13.083 The Meal

Cycle 13 – Item 83

29 (Tue) March 2022

The Meal

2.5

by me

from E-Mart

at home

-Changgok, Sujeong, Seongnam, Gyeonggi, Republic of Korea, Republic of Korea-

solo

Marshall Shelby is one of my all-time best friends.  We met in the 8th grade at Seoul Academy, where we spent all of our free time playing Dungeons & Dragons.  For high school, I moved on to SIS and he moved to New York.  Over the years, we kept in touch via letters, the rare international phone call.  In college, I took a year off, half of it hanging out with Marshall in Washington DC (he was attending George Washington University, while I worked part-time as a host at The Hard Rock Café), where we spent all of our free time shooting pool.  Sometime in the late 1990s, we lost contact.

Since then, I haven’t been able to track him down – surprisingly, “Shelby Marshall” is quite a common name on the internet, especially for blonde white women (seriously, try googling it) – but I remain hopeful that we will someday be reunited.  (In fact, I refer to his full name in this post in the off-chance that it snares an internet search.)

At E-Mart (Seongsu), the deep-fried takeout section.

I will always associate fried chicken with Marshall.  Whether coincidence or evidence of a racial stereotype, Marshall’s father was black (mother was Korean), and fried chicken was his favorite food, his only favorite food.  At school in the 8th grade, Marshall busted out fried chicken for lunch every other day, leftovers from the previous night’s dinner.  When I was invited to their house for the occasional sleepover, fried chicken was served for dinner.

Which was great for me, because I loved fried chicken (still do), but my own father didn’t eat chicken (still doesn’t), wouldn’t allow chicken in the house, wouldn’t allow chicken to be ordered at the same table (e.g., at a Chinese restaurant) – my mother once took me to KFC on my birthday as a secret act of defiance.

Grab-and-go fried chicken – in Korean usage, “chi-kin” = fried chicken – 14,980 won a box, pickled radishes and sauces cost extra.

During that time in DC, after or in the midst of an all-night pool session, we often headed downtown to our go-to 24-hour fried chicken joint for a quick snack.  Can’t remember the name of the place.  Not really a restaurant, no tables for dining in, just a small waiting area, cashier behind a bullet-proof glass screen, food served through a revolving bullet-proof glass window (DC was like that back then – maybe still is?).  Always ordered the same thing: a 3-piece fried chicken set, which came with a wing + leg + half-breast + slice of white sandwich bread + soda.  We called it “The Meal” – as in, “Hey, getting hungry, I’m kinda craving The Meal.”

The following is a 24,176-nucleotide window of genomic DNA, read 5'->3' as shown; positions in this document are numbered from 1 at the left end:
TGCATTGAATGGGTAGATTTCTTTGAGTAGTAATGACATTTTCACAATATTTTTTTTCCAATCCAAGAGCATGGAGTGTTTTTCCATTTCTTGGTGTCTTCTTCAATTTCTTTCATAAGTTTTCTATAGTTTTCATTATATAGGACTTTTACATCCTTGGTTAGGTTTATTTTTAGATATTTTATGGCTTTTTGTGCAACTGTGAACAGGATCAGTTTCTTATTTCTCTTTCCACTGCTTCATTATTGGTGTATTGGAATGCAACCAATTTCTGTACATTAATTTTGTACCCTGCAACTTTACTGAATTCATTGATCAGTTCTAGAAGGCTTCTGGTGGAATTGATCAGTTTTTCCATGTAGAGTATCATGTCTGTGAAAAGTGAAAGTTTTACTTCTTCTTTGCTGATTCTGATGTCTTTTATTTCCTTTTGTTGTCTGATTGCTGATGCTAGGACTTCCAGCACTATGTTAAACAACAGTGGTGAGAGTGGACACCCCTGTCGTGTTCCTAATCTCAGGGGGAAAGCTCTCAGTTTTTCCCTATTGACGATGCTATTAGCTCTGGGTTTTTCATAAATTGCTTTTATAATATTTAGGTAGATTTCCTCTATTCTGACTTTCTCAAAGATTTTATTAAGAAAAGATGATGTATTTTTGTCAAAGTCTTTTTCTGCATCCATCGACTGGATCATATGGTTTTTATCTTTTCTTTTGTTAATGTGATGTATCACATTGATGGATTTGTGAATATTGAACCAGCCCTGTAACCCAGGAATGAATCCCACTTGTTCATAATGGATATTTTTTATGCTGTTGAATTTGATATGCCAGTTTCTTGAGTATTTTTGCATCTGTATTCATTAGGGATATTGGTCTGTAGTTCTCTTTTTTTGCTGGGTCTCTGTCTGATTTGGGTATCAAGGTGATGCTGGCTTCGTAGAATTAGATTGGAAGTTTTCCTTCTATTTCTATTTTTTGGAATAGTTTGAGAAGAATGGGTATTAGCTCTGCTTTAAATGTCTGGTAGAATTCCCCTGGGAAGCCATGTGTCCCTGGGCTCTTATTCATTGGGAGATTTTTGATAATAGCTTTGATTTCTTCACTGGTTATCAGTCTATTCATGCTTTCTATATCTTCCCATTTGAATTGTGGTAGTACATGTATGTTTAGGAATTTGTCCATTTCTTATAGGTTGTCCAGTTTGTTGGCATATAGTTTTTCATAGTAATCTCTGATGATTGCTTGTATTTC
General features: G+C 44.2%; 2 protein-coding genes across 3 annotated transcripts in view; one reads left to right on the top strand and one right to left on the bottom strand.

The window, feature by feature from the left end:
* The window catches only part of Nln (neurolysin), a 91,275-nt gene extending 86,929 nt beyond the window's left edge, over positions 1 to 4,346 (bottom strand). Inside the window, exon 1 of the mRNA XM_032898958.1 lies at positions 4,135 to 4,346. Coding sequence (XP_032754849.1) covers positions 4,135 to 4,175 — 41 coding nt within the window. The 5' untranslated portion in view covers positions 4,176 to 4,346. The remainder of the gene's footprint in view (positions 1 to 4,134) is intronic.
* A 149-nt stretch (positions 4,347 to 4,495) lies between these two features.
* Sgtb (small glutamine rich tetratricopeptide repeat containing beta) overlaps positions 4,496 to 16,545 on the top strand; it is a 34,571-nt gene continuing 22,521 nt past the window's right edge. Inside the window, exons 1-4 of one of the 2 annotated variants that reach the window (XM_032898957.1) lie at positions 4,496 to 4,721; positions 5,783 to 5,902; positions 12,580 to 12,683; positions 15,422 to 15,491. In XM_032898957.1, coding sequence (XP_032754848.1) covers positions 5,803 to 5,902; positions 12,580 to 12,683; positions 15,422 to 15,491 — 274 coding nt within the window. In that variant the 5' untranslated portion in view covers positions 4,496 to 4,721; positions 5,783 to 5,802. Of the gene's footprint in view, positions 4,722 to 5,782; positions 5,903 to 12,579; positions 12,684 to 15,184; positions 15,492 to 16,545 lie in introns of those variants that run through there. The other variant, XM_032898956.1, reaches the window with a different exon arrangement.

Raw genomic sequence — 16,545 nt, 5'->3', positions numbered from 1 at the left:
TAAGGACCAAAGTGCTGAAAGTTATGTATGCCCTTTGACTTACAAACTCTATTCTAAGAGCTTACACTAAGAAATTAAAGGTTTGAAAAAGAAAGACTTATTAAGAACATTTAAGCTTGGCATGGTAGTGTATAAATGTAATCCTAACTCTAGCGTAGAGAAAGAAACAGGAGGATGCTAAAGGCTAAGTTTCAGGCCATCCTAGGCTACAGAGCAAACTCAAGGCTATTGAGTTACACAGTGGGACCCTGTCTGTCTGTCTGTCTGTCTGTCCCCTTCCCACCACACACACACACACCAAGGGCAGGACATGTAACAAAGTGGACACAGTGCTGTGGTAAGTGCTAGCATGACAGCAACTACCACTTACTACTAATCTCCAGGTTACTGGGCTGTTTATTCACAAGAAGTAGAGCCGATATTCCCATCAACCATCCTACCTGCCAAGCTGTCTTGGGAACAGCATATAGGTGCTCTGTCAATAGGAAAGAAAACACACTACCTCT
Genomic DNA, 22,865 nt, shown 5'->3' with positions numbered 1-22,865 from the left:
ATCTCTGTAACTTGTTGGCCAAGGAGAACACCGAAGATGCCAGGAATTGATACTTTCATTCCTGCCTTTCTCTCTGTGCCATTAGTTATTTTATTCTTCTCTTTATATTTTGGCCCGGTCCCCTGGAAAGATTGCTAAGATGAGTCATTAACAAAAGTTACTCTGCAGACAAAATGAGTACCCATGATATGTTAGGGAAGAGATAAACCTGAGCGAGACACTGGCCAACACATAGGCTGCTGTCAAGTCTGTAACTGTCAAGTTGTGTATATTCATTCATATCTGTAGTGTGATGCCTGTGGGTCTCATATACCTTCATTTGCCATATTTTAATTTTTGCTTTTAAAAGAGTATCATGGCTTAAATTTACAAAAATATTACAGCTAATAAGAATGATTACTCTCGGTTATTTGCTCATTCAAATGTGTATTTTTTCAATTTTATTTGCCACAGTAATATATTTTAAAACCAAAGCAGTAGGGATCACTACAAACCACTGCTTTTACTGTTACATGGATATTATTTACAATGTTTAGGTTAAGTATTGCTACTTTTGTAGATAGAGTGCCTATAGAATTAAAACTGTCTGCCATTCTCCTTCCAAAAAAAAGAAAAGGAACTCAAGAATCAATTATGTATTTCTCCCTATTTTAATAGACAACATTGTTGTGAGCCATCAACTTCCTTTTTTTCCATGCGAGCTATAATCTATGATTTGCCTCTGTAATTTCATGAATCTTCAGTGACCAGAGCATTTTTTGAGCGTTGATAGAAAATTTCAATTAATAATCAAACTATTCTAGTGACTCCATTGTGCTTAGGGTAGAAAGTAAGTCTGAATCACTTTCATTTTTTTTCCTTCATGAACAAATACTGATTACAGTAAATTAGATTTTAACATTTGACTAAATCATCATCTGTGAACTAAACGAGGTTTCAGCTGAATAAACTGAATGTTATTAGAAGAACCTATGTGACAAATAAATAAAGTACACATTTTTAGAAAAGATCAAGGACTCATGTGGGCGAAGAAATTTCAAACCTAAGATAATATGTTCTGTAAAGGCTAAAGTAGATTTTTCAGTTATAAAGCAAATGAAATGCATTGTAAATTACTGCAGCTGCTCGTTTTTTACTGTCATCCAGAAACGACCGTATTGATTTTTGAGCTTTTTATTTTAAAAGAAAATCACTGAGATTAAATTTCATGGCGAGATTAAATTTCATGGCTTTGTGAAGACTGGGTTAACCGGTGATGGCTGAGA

As Marshall explained to me – that first time when I couldn’t figure out what to do with the bread – black people in the South eat fried chicken with white sandwich bread.  Nothing complicated, like making a sandwich, just taking a bite of chicken, alternating with a bite of bread.  In contrast to other fancy fixings (e.g., buttermilk biscuits, coleslaw, mashed potatoes, etc), which are elements of formal post-church Sunday dining, white sandwich bread is the standard daily no-fuss accompaniment.  After I left DC, however, I have never encountered the fried chicken + white sandwich bread combo.

I was reminded of The Meal when I found that Filipinos in the Philippines eat steamed rice with fried chicken.

It works.

Anyway, I happened to have both fried chicken and white sandwich bread, so I enjoyed a recreation of The Meal.

I miss Marshall very much.

(See also GLOBAL FOOD GLOSSARY)

(See also RESTAURANTS IN KOREA)

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